Ireland’s economy shrank for the second straight quarter in July, but that is not a cause for alarm as the country’s central bank expects the economy to expand by 2.3% this year.
Key points:Economy grew by 2% in July compared to the same month last year, but unemployment remains highKey points :The central bank said that unemployment is now at a record high of 11.5% in the country and the unemployment rate remains highInflation rose by 0.2% last month to hit a record 1.1%.
The Bank of Ireland said on Thursday that its monthly growth rate fell to 2.4% in June from 2.7% a month earlier.
The fall was largely attributed to a weaker pound, but the central bank noted that the currency is “still well above the level at which it was at in the second quarter of 2015”.
The figures were down from the 3.4%.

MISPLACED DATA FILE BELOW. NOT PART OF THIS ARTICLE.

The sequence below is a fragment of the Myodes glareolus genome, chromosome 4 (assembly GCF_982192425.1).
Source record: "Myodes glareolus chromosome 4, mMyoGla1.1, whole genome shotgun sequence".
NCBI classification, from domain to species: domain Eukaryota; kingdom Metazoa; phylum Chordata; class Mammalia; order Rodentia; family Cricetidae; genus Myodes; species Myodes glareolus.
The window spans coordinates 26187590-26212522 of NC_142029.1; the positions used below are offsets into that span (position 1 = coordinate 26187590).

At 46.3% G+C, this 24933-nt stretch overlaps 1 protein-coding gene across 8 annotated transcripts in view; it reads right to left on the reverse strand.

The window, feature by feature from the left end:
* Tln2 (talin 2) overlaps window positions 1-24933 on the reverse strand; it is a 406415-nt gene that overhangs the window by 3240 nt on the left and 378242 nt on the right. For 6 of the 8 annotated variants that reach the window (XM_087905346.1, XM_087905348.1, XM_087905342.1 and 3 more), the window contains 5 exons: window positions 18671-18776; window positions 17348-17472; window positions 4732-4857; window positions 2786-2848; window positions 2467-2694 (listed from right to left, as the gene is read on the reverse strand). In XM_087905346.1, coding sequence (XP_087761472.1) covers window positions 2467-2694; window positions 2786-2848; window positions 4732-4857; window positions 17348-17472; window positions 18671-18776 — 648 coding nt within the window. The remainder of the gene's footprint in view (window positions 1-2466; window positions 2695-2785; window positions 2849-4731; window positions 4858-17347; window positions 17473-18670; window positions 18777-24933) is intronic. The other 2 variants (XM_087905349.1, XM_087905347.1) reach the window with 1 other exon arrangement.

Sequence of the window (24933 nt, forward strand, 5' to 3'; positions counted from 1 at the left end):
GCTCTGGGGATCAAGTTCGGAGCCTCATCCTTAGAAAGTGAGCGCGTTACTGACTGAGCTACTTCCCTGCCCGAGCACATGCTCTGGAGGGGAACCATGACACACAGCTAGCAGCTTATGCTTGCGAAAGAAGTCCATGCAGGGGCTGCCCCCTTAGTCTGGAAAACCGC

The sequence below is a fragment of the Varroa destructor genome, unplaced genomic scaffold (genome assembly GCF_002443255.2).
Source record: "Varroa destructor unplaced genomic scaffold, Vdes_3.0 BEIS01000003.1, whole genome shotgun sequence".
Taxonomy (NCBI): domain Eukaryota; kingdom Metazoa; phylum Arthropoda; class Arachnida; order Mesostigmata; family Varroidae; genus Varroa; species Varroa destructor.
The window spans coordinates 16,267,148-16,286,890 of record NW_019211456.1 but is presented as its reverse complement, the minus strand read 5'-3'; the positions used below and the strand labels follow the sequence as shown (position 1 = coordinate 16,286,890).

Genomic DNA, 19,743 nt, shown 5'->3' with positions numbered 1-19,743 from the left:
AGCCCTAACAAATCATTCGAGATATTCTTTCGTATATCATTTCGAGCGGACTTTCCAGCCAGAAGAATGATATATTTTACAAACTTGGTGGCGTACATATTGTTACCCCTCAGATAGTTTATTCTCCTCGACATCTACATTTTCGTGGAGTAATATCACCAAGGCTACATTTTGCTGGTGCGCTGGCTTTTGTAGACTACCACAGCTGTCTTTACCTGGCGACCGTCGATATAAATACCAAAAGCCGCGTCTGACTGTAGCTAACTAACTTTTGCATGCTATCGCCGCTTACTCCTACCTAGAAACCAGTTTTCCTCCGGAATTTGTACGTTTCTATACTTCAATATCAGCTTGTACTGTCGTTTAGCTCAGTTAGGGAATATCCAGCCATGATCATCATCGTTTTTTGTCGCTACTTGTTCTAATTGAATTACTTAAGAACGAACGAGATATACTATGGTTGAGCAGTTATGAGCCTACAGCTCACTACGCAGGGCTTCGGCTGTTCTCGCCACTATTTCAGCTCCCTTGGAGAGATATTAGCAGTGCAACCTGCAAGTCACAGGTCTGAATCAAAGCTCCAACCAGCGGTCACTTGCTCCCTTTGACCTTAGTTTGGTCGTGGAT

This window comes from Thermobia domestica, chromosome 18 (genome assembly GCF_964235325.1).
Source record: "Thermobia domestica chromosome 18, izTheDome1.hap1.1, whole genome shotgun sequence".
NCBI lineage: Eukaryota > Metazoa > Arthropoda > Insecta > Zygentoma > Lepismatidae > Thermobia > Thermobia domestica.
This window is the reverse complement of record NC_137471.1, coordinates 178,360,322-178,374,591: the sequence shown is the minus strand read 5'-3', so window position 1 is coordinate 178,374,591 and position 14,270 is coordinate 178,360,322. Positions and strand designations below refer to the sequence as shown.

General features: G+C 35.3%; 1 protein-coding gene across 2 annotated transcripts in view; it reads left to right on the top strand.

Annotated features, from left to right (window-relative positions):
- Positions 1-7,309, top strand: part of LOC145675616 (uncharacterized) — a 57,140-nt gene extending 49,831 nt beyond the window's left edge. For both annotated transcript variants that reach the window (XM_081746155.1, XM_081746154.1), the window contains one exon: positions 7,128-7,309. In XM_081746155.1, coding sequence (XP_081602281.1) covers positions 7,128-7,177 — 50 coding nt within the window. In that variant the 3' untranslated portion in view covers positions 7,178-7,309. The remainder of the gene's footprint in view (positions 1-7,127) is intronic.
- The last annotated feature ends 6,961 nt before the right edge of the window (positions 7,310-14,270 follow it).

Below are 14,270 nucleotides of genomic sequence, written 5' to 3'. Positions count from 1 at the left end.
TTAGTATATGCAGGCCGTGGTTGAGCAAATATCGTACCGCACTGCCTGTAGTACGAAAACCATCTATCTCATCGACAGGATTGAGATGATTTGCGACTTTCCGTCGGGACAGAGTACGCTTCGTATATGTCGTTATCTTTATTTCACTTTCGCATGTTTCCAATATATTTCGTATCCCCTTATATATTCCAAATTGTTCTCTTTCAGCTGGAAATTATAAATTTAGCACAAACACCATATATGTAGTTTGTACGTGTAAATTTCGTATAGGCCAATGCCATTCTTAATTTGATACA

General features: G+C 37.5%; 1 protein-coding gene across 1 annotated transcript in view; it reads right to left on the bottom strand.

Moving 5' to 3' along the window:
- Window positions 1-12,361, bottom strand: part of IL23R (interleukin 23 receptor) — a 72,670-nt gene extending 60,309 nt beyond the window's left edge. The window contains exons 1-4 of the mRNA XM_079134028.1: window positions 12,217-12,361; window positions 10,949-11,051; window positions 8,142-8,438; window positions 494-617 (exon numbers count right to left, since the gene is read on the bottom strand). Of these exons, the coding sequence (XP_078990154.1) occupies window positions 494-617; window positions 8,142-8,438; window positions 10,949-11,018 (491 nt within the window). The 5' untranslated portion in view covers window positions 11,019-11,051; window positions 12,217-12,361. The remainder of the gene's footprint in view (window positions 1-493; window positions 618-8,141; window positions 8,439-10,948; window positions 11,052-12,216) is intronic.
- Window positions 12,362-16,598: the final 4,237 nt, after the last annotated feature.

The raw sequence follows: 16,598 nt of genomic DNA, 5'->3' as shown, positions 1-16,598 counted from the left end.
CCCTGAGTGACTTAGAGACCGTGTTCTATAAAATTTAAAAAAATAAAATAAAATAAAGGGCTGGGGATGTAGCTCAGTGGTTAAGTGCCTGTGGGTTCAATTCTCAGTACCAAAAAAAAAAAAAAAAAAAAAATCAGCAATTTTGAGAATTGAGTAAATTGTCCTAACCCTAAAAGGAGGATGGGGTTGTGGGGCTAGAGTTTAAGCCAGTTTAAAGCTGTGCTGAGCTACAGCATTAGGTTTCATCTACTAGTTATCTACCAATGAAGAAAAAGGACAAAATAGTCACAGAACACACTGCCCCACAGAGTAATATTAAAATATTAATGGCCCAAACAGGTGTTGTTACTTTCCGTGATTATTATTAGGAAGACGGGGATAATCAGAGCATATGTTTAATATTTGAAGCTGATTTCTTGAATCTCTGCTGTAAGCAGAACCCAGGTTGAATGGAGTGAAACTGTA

In the second half of last year the bank said inflation rose by 2%.
The economy shrilled by 1.3 percentage points in the three months to June, its weakest rate since February.
The economy contracted by 0% in August and 0.3 points in September, the lowest monthly rate since January 2014.
The latest report from the Bank of England, released on Thursday, also showed the economy was contracting by 0%, a record low.
The bank said it had already revised down its growth forecasts for the next quarter to 0.8% from 0.9% last year.